NORTHERN IRELAND – THE CAUSEWAY COASTAL ROUTE
Even though the Wild Atlantic Way impressed us so much, I really wanted to leave time to explore Northern Ireland in our campervan. We were expecting to arrive at some sort of border on our way to Londonderry but didn’t even notice when we passed Ireland and entered Northern Ireland. We exchanged some currency, explored the city walls and enjoyed pints at Peadar O’Donnells before heading ‘home’ for another comfy night in Thor.
The Causeway Coastal Route is similar to the Wild Atlantic Way in that you can spend as little or as long as you want along the coast. Start early and you can drive from Londonderry to Belfast (or vice-versa) in a day but, with two dozen sites to visit along the route, you’ll want to give yourself more time.
MUSSENDEN TEMPLE & BENONE BEACH
We started off our Causeway Coastal drive nice and early at Mussenden Temple. We were too early to visit the temple itself and luckily stumbled upon Benone Beach. Access to the beach is free and you can drive right on it! From here you can see Mussenden Temple and for a while it was just Fel, Wes and Thor with no one else in sight.
The medieval ruins of Dunluce Castle are conveniently located between the seaside resort town of Portrush and the Giant’s Causeway. This was a quick stop for us and one of the few castles we were able to see on our Ireland road trip. Some of the castle grounds can be visited for free or a £5 charge will grant you access to a shop, tea room and other facilities.
This is a popular site along the Causeway Coastal Route and the most popular stop on our Northern Ireland road trip. Access to the Giant’s Causeway is technically free but there is a charge of £10.50 per person if you’re parking on site. This includes parking, an audio guide and access to the facilities in the Visitor’s Centre. Naturally, we did not pay for parking and instead were advised by a local that it is acceptable to park right on the highway so long as you are clear of the double solid yellow lines.
CARRICK-A-REDE ROPE BRIDGE
Towards the end of our drive along the Causeway Coastal Route, we stopped at the Carrick-a-Rede rope bridge. Admission signs at the entrance (£7 per adult) almost had us turn the car around but luckily we didn’t. Though there is a charge to cross the rope bridge, the coastal walk to see it is absolutely free! Parking is also free.
Before returning our Spaceships camper van, we made a point to stop at Wicklow Mountains National Park. We had heard about the lakes and scenic hiking trails and wanted to check it out during our last full day in Ireland. Once we got to Glendalough, we were so surprised to see all of the parking lots completely full despite the rainy weather. The fog in the valley that morning was pretty magical and walking among the autumn colours at Glendalough was a great way to end our Ireland road trip.
FOR OUR NEXT IRELAND ROAD TRIP
One of the many locals we met during our road trip mentioned that the number one mistake first-timers can make in Ireland is spending too much time in Dublin. That was definitely not the case for us because our Dublin day happened to coincide with hurricane Ophelia day meaning we didn’t get to see much of the city besides the airport (or any of the cities actually!). So, as with most countries we visit, Wes and I would love to go back and see more of Ireland and Northern Ireland but we would plan a bit differently for next time.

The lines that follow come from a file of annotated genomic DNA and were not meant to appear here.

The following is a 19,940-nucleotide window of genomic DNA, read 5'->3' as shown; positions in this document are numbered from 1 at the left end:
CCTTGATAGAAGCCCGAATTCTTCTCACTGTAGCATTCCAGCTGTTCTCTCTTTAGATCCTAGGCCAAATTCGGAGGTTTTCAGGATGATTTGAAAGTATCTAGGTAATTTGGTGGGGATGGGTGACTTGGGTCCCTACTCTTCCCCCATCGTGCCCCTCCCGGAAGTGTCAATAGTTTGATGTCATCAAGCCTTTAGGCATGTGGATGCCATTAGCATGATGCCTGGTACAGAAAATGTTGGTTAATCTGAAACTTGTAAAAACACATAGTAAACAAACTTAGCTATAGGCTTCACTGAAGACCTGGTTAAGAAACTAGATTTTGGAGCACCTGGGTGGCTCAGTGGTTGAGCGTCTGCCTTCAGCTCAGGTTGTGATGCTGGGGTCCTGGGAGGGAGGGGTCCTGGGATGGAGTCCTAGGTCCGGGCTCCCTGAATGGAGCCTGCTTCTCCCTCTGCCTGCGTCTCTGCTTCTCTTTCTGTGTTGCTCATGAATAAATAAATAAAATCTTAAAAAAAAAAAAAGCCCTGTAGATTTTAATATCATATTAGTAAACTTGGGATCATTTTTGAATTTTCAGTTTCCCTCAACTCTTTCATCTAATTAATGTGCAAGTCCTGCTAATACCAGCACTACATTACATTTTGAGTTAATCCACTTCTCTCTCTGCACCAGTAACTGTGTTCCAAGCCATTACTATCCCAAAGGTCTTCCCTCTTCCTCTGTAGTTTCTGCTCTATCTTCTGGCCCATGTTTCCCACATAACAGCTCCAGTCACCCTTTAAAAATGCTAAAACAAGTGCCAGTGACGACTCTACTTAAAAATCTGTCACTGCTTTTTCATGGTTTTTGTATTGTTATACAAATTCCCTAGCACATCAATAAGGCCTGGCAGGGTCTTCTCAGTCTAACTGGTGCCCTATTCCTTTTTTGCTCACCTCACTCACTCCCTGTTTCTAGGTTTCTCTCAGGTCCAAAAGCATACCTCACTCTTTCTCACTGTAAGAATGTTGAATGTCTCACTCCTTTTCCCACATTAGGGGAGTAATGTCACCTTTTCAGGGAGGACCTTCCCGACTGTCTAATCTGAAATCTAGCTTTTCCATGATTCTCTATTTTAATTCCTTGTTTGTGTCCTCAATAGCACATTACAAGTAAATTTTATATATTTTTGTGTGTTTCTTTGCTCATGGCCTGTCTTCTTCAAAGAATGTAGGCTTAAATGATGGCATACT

We learned that, while renting a car or camper van is a great way to explore the coasts and countryside, it might not be as practical for getting to know the cities and their Irish charm. Plenty of companies (like Aircoach and Bus Éireann) offer convenient bus routes between major cities in Ireland and Northern Ireland that would save you from wasting time stuck in traffic or paying for parking, tolls and gas. From there, we could plan day trips to see the surroundings or rent bikes or hike nearby trails. I’d love to learn more of the culture and history for next time and spend time wandering through the cobblestone streets, sampling traditional foods and visiting the breweries and museums. We traveled by bus all throughout our six months in Mexico and it was a great way to experience the best of each city we went to.
When we first set out in our camper van we thought we’d see it all in two weeks. “We’re going to show you guys ALL of Ireland!” we said in our first Ireland YouTube video. HA! The thing about both Ireland and Northern Ireland is that every castle, lookout point and hiking trail is worth visiting. A one hour loop drive would end up taking us 3+ hours because we couldn’t help but stop to enjoy the views. My suggestion would be to focus on one or two regions of the country and really get to know them. We could have easily spent the whole two weeks visiting castles alone or focusing only on the Wild Atlantic Way drive. The landscapes vary so much throughout the islands from farms and forests to beaches and dramatic cliffs. There is definitely something for everyone and I hope you’ll get to experience Ireland too.
Planning your own Ireland road trip? Let us know which part of the country you’re most excited to see!
We received a complimentary campervan for our Ireland road trip however all opinions and recommendations on this blog will always be honest and true.